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Fantasy football: Is it time to trade DeMarco Murray?

Dallas Cowboys' DeMarco Murray carries against the Seattle Seahawks in the first half of an NFL football game, Sunday, Oct. 12, 2014, in Seattle. Dallas won 30-23. (AP Photo/Elaine Thompson) ** Usable by LA, DC, CGT and CCT Only **
Dallas Cowboys' DeMarco Murray carries against the Seattle Seahawks in the first half of an NFL football game, Sunday, Oct. 12, 2014, in Seattle. Dallas won 30-23. (AP Photo/Elaine Thompson) ** Usable by LA, DC, CGT and CCT Only ** (Elaine Thompson, AP)

Coming off arguably the most impressive performance of his career in Seattle, it seems one of the big questions in the fantasy football community this week has been whether it's time to sell on Cowboys running back DeMarco Murray.

There is no clear-cut answer to this question.

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In my five leagues, I only own Murray in one of them, and it's a dynasty/keeper league format in which he only cost me a ninth-round pick this year, and a seventh next year. If he keeps up his current pace, he's going to be the first overall pick in 2015 fantasy drafts (something I'm going to advise against right now, just because there is no way he's going to replicate this year's numbers at that cost). I'm not saying that to brag, I'm putting it out there so you know where I'm coming from an ownership standpoint. In that league, there is no way, no how I'm trading Murray because of the value he has there.

However, if I owned him in a redraft league, I wouldn't be wholeheartedly against it, depending on the current makeup of your roster, your standing in the league and what you would get in return. If you're near the top of your league, are solid across your roster and Murray is a big part of the reason for you success, you probably should ride his historic season out. If your team is floundering despite Murray's fantastic play, perhaps it's time to make a move to strengthen the rest of your roster.

While it doesn't involve Murray, I'll use another example from one of my leagues, in a similar situation the the one I've just described. I've got a team that is in last place, largely due to a lack of wide receiver depth (Calvin Johnson has been killing me), but I was strong at running back, with Arian Foster and Le'Veon Bell.

But because my current roster wasn't getting it done, I decided to swap Foster in a 2-for-1 deal that netted me Demaryius Thomas and Lamar Miller. I wasn't keen on getting rid of Foster, a bonafide RB1 this year, but the consistency I'll get at the WR position with Thomas plus the upside of Miller with Knowshon Moreno out for the rest of the year spread the wealth across two positions instead of just one.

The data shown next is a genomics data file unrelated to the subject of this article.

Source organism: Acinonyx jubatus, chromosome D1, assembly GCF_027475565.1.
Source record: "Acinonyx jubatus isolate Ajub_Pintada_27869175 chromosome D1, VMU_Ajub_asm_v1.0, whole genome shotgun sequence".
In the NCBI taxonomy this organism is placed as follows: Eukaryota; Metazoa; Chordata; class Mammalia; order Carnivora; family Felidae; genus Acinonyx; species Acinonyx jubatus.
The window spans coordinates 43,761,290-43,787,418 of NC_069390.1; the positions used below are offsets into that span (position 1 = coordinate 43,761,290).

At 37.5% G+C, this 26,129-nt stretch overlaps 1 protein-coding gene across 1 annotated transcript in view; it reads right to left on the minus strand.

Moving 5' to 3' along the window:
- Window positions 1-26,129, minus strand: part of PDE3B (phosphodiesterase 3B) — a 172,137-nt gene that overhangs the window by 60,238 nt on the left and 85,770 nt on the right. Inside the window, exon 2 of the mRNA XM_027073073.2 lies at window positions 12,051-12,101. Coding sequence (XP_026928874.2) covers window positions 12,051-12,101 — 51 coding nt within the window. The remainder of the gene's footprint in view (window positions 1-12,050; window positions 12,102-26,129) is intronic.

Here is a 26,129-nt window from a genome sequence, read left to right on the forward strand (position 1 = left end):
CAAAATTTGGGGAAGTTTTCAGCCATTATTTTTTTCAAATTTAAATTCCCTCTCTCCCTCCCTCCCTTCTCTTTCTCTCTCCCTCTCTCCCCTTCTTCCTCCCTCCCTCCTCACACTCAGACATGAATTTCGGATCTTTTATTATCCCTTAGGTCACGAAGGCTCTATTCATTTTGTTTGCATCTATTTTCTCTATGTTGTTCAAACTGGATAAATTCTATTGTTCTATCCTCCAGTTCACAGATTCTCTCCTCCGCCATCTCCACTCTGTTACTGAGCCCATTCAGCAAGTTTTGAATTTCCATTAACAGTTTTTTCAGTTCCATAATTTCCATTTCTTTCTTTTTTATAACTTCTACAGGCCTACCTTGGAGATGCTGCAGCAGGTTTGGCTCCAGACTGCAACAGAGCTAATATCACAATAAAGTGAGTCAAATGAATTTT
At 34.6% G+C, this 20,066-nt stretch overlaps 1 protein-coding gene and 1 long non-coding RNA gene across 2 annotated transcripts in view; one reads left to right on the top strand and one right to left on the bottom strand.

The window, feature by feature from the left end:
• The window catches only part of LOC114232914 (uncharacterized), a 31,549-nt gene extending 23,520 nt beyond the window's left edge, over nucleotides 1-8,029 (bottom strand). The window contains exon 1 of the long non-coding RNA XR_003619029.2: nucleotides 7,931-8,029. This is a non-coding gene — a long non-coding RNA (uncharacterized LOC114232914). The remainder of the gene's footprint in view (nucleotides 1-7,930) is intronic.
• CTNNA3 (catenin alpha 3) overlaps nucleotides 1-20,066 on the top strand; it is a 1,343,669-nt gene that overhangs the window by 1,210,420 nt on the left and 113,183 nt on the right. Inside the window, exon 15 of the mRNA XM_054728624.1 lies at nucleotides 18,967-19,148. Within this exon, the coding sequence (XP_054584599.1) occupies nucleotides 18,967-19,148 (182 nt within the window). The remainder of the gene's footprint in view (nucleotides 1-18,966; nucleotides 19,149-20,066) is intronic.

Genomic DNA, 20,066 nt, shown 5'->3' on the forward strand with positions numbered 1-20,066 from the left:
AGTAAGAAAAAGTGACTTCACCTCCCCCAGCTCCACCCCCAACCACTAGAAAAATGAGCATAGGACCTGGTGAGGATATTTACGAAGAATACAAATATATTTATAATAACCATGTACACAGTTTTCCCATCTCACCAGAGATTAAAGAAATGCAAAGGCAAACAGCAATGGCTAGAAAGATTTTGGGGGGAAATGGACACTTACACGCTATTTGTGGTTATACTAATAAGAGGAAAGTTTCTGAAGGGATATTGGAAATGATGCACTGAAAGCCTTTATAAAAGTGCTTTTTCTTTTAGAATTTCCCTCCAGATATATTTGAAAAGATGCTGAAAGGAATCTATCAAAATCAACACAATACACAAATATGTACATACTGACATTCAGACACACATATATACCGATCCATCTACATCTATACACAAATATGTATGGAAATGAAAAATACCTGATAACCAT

One of the other reasons I was OK with trading Foster was because of his history as an injury prone player -- he's already missed one game this year -- and his unsustainable workload (which might contribute to a later injury), but concern over injury and workload shouldn't be a reason to actively shop a player.

Injuries can occur to anyone at anytime, as we've seen with plenty of first-round players already this year. And players who've been notoriously injury-prone can suddenly become stable a few years into their career (Remember Fragile Fred Taylor, who became injury proof in the latter stages of his career?).

And that's part of the argument to hang onto Murray. He's on a historic pace, with probably the best offensive line in the league blocking for him, and he's in a contract year, meaning he has plenty of incentive to continue performing well.

Dealing Murray would take a package of players that truly knocks my socks off -- that means an elite WR and a low-end RB1 with upside (LeSean McCoy, Eddie Lacy and Miller, are three that come to mind) or another RB1 like Forte, Charles, Bell or Lynch, plus a player at another position that will start every week in my lineup.

Otherwise, I'm going to keep riding with Murray (and making sure I handcuff him with "Sticky Fingers" Joseph Randle).

What to make of the Percy Harvin deal

Speaking of trades, in case you've been living under a rock, you've probably heard the Seahawks traded WR Percy Harvin to the New York Jets. So what does it mean from a fantasy perspective?

For Harvin, it honestly can't be much worse than it was in Seattle. He was really struggling and not fitting with their socialist offense that spread the ball around. He should contribute on special teams for the Jets immediately while taking a few weeks to get up to speed on offense. I suspect the Jets will have a few plays specifically for him added to the playbook because of his unique talents. I still wouldn't consider him much more than a WR3 or Flex option. He's boom-or-bust, and always has been.

I do think his pressence should open things up for Eric Decker, as teams have to account for another weapon opposite him. Decker, when healthy, has been pretty good this year. Perhaps someone sees this Harvin trade as less opportunities for Decker and is willing to move him for next to nothing. He's a WR3 with WR2 upside going forward, in my opinion. I'd rather have Decker than Harvin.